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Why do we hate our wonderfully selfless coworkers? Harvard blogger Craig Parks explains and expounds
Posted on Harvard Business Review: September 20, 2010 12:02 PM
Wouldn't any group cherish a member who went above and beyond? It would seem self-evident that someone who behaved selflessly and in the interests of collective achievement would be a boon to the group's performance and happiness. Indeed, the Nobel laureate Herbert Simon argued in 1979 that such people are necessary in groups, if for no other reason than to give more self-oriented members someone to exploit. Consider the alternative, too: In a group consisting mainly of self-oriented people, the collective effort doesn't add up to much, and many tasks either go undone, or are done insufficiently.
Research suggests, however, that such selfless contributors are not so valued by their colleagues. In fact, they can inspire such negative reactions that others might believe the group would be better off without them. In a series of studies Asako Stone and I conducted, we found this to be the case: selfless people were almost as unpopular as their polar opposites, the very greedy people who contribute next to nothing but expect to reap the full reward of a group's success.
Consider an experiment we designed which required student subjects to contribute to and draw on a common pool. Each participant was placed in a five-person group, but did not see its other members. Each was given endowments that they could in their turn choose to keep or return, in whole or in part. There was some incentive to maximize one's holdings, but not an obvious one. (The participants were told that, at the end of the semester, a random drawing of their names would be held and those few who were chosen would have their holdings converted to Dining Services coupons redeemable at campus eateries.) After completing a number of rounds, students were shown the mean contribution and take for every other group member, and asked to indicate on a scale how much they would want to keep that member in their group.
In reality, the other "group members" were fictions of a computer following programmed choice strategies. Subjects saw three of these making moderate contributions and takings, and a fourth that behaved differently, giving or taking noticeably much or little. By staging the experiment in this way, we aimed to report with precision on the effect we fully expected to see: that the greedy members would be rated poorly, the fair members would be rated well, and the selfless members would be rated highly.
Imagine our surprise when the selfless group members were rated almost as badly as the greedy ones.
In a follow-up study we repeated this procedure, but asked students to explain their evaluations. Two main reasons, and a less common third reason, emerged to explain the dislike of the selfless person. First, some participants resented that, in light of the selfless individual's behavior, a merely fair actor looked bad—despite the fact that the fair actor had done nothing wrong. Second, some reacted negatively to the selfless member as a kind of rule breaker. Convention dictates that certain rewards accrue to certain activities, and that those who don't value a reward, don't work for it. The selfless member was defying convention, and even though that helped the group, it struck some as defiant and therefore wrong. Finally, a very few people saw something sinister in the selfless member's actions. "Perhaps this person is lulling us into a false sense of security," they thought, "in order to take advantage of us later."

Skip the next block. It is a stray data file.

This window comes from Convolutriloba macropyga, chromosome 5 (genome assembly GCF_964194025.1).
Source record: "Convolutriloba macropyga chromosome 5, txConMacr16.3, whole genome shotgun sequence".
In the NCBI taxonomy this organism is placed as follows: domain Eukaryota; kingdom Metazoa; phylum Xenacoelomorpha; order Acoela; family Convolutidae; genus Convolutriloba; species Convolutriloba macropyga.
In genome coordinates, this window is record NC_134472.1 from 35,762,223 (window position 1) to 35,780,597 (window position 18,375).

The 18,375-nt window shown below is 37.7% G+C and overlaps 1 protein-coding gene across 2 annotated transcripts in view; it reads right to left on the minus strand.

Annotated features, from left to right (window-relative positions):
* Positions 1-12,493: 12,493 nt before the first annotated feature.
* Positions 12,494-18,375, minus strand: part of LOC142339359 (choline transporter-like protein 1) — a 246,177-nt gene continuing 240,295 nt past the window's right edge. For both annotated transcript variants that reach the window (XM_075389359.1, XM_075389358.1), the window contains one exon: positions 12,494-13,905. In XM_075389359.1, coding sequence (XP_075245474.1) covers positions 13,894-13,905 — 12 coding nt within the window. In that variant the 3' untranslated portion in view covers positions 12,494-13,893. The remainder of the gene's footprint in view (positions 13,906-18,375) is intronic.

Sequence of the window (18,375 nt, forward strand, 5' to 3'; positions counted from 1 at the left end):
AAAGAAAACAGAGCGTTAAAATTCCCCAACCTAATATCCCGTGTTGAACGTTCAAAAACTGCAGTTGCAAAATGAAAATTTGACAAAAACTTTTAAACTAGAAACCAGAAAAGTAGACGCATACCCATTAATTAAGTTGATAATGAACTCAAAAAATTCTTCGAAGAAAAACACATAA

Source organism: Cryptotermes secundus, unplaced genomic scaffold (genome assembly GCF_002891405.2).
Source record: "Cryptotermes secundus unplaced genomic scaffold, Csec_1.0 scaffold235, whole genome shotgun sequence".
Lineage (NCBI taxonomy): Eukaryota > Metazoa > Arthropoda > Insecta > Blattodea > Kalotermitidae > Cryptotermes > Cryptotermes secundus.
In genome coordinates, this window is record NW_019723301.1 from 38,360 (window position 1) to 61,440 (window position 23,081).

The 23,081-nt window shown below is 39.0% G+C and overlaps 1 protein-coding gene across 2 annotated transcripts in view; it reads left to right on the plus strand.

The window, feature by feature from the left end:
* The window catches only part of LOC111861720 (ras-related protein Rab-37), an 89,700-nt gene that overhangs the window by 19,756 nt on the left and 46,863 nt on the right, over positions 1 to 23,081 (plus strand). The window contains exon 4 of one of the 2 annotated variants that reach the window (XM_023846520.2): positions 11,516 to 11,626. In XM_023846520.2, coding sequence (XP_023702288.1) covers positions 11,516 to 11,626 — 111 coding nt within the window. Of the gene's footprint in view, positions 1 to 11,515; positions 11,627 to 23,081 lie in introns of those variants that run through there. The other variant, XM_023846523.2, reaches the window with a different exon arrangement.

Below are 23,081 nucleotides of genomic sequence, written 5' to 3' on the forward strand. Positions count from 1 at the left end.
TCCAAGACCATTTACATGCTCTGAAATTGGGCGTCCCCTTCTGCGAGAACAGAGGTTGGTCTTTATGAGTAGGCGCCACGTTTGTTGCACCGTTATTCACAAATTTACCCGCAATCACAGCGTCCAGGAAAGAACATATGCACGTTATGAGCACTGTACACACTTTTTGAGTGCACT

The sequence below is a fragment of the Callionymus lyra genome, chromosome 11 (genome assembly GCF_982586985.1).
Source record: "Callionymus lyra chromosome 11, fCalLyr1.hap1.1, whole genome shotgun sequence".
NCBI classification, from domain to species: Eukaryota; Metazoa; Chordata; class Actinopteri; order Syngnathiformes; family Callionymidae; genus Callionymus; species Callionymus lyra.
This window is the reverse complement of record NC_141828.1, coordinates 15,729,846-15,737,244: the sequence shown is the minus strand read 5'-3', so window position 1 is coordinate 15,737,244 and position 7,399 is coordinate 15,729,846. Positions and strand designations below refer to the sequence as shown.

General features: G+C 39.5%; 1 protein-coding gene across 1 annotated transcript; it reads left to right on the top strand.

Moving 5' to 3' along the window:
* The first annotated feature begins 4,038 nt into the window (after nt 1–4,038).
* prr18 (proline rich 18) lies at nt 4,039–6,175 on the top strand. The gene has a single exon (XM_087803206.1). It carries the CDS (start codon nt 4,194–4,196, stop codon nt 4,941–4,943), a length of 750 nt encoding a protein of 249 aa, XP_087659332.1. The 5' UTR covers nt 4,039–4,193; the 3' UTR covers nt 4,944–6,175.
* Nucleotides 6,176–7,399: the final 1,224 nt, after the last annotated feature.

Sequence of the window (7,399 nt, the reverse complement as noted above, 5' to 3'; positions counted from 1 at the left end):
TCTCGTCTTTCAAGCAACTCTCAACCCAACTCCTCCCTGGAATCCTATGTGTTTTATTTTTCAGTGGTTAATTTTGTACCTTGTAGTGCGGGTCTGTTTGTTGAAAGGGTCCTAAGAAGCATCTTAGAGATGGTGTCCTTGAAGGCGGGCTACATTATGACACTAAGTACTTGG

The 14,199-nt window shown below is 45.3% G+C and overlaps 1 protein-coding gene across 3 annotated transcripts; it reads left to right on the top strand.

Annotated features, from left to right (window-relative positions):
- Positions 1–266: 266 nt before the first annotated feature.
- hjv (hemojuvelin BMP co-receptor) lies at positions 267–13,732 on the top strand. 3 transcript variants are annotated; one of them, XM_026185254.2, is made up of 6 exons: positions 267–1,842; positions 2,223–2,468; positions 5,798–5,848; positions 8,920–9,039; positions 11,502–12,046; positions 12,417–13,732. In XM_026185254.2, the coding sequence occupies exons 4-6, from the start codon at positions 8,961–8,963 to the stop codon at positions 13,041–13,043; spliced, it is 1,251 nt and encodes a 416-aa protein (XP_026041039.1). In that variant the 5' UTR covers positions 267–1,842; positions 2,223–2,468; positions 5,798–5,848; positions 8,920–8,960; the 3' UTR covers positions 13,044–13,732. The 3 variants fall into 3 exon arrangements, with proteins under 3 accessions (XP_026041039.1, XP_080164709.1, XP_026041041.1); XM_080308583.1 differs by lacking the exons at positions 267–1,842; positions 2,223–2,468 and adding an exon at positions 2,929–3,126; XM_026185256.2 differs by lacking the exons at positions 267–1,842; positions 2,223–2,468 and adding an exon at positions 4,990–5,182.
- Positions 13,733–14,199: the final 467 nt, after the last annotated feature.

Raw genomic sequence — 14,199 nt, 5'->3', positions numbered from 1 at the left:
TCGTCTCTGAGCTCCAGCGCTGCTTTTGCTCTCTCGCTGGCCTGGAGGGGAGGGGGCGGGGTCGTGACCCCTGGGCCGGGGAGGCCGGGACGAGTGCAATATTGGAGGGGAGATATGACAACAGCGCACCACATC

In psychological studies like ours, the use of students as subjects is often challenged. Give them some experience in the workplace, a critic might say, and they will see the value of selfless people. I understand this point, although there is no scientific reason to expect students to perceive things radically differently from older individuals. But as the news has filtered out about our findings, the reactions we hear from working professionals would suggest that our research captured a common phenomenon. We've heard from both the ranks of the selfless ("I've been treated like this for many years") and from the colleagues they've inflicted their selflessness upon ("I am sick to death of these people"). This admittedly unscientific set of responses suggests that appreciation doesn't grow with experience.
What are the implications, then? Should we allow work groups to slowly beat out generous tendencies in their members (if not the generous members themselves)? Should workers who yearn to do more learn to sit on their hands, or risk bad relations?
I don't think the situation is this dire. It is crucial to note that, in our study, people were not hostile toward heavy givers; rather, they were hostile toward heavy givers who asked for little in return. It was the imbalance between what was given and what was taken that bothered people. This suggests that generously-inclined group members could help themselves by making clear that the extra effort does offer them personal benefits, though the benefits might not be the same ones that others seek.
For those of us who are first to volunteer, eager to help, always on call, this may be a bitter message. There is no doubt that being truly selfless is philosophically attractive. But in practice it can hurt you—and might even diminish group performance over time.